Andrew's moving elegy will nestle among towering music

THE smallest, often described as the most beautiful, of all the mountains in the English Lake District is Haystacks, a 1958 ft high gem surrounded by towering peaks - once seen never forgotten.

The contrast could also describe a small elegy, the latest World Premiere performed by Todmorden Orchestra in their Spring Concert on Saturday, March 20, at Todmorden Town Hall (7.30pm).

Once heard it is unlikely to be forgotten because of its haunting beauty and the message it delivers.

The simple and moving Elegy for Strings will nestle among these towering orchestral works: Bizet’s L’Arlesienne; Spanish composer Manuel De Falla’s El Amor Brujo which features Welsh mezzo soprano Buddug Verona James and includes the famous Fire Dance; and Modest Petrovich Moussorgsky’s Pictures at an Exhibition with it’s thundering finale, the Great Gate of Kiev.

Created by the 36-year-old composer Andrew March his five-minute premiere is a memorial to the innocent victims who died, and others who are still dying, after they were given contaminated blood transfusions in the 1970s and 1980s.

Many, like Andrew, were haemophiliacs.

Andrew’s creative intensity can be understood with the reminder that 4,670 adults and children were given blood or blood products contaminated with viruses like Hepatitis C and Hepatitis B.

Among these, 1243 were also infected with HIV.

Andrew is one of the remaining 337 survivors in this category, contracted when he was just nine years old.

He said: “I have lived all these years taking each day as it came and trying through the gift of music to stay as positive as possible.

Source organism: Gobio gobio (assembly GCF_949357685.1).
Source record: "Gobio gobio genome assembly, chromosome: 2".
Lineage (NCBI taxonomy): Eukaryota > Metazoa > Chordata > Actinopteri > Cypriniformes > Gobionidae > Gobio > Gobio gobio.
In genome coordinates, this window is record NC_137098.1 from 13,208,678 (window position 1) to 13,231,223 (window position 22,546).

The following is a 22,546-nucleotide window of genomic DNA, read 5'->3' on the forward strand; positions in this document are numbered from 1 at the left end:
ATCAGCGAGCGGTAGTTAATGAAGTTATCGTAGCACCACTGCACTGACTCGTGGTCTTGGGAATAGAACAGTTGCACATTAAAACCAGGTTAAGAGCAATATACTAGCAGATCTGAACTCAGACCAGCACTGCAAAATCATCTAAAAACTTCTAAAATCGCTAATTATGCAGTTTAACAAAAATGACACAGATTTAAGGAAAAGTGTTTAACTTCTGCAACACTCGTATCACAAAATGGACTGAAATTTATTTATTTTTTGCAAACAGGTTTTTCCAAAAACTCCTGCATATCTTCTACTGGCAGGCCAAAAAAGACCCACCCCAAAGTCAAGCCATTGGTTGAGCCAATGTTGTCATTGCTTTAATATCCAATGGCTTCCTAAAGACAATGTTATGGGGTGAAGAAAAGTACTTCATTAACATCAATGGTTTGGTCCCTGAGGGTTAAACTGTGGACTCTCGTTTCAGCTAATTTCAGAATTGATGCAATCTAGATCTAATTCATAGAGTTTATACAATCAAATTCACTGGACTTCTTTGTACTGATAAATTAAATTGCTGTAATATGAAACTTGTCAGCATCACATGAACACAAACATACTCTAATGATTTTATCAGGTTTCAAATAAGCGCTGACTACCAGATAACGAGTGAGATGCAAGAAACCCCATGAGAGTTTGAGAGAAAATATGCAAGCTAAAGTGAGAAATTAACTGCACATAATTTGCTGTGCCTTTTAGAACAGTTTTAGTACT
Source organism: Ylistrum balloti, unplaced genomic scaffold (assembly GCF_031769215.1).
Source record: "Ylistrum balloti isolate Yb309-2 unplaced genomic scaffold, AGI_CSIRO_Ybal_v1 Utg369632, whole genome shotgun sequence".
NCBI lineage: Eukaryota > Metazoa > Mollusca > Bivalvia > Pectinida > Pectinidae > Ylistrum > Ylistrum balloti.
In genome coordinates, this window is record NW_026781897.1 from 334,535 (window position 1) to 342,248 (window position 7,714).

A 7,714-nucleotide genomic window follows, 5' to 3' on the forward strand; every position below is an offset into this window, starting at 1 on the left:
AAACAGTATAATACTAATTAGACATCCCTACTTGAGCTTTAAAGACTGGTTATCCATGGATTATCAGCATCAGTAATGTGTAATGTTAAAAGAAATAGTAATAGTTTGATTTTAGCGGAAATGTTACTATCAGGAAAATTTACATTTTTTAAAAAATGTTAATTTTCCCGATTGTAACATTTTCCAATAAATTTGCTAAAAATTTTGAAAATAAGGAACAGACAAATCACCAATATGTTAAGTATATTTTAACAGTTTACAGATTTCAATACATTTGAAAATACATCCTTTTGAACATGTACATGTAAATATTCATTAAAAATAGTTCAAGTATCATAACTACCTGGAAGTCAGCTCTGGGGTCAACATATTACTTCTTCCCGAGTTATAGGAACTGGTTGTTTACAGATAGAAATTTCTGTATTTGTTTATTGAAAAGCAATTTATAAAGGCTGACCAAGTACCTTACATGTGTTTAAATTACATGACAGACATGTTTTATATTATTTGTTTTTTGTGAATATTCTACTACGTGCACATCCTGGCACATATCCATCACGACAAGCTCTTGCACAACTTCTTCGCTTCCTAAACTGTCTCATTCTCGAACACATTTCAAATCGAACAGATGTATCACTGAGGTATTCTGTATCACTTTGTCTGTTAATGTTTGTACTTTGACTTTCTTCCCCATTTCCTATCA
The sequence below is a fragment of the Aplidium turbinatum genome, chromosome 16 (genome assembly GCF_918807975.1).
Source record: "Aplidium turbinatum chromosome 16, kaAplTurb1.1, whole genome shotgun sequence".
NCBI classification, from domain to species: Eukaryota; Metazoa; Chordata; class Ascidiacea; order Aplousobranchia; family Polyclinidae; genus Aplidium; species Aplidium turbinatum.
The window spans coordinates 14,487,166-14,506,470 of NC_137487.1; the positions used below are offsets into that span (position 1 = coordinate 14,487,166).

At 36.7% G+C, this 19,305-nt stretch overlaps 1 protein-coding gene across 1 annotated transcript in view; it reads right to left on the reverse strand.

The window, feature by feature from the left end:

“In 2009 I watched four of my haemophiliac friends die of complications from contaminated blood.

“They died without seeing any kind of end to the campaign for justice, no apology and little by way of proper acknowledgement of what happened and how it might have been avoided.”

Andrew drew his inspiration from a theme based on birds of prey, describing a hawk seizing a small wading bird.

He believes it is an appropriate description of what happened to the innocent victims of the haemophile tragedies.

When the music was passed around for the first rehearsal conductor Nicholas Concannon Hodges, a friend of the composer, admitted it was an emotional moment for him.

One member of the strings section said later: “You can be sure that all of us will put everything we can into the music, to deliver how he wants it played.”

Also sure of a warm welcome to Todmorden is the highly acclaimed opera singer Buddug Verona James who sings the vocal sections in the De Falla ballet music composed in the 1920s.

Buddug has made countless appearances at home and abroad with world-famous companies.

She is also well-known for her numerous recordings and as a talented actress.

She will sing her part in El Amor Brujo in the Andelusian dialect, probably another first in a Todmorden Orchestra concert.

The orchestra will be led by Andrew Rostron.

Tickets are available at the door, Todmorden Information Centre, Burnley Road, Todmorden, or from Jennifer Moorhouse who can be contacted on 01706 817333.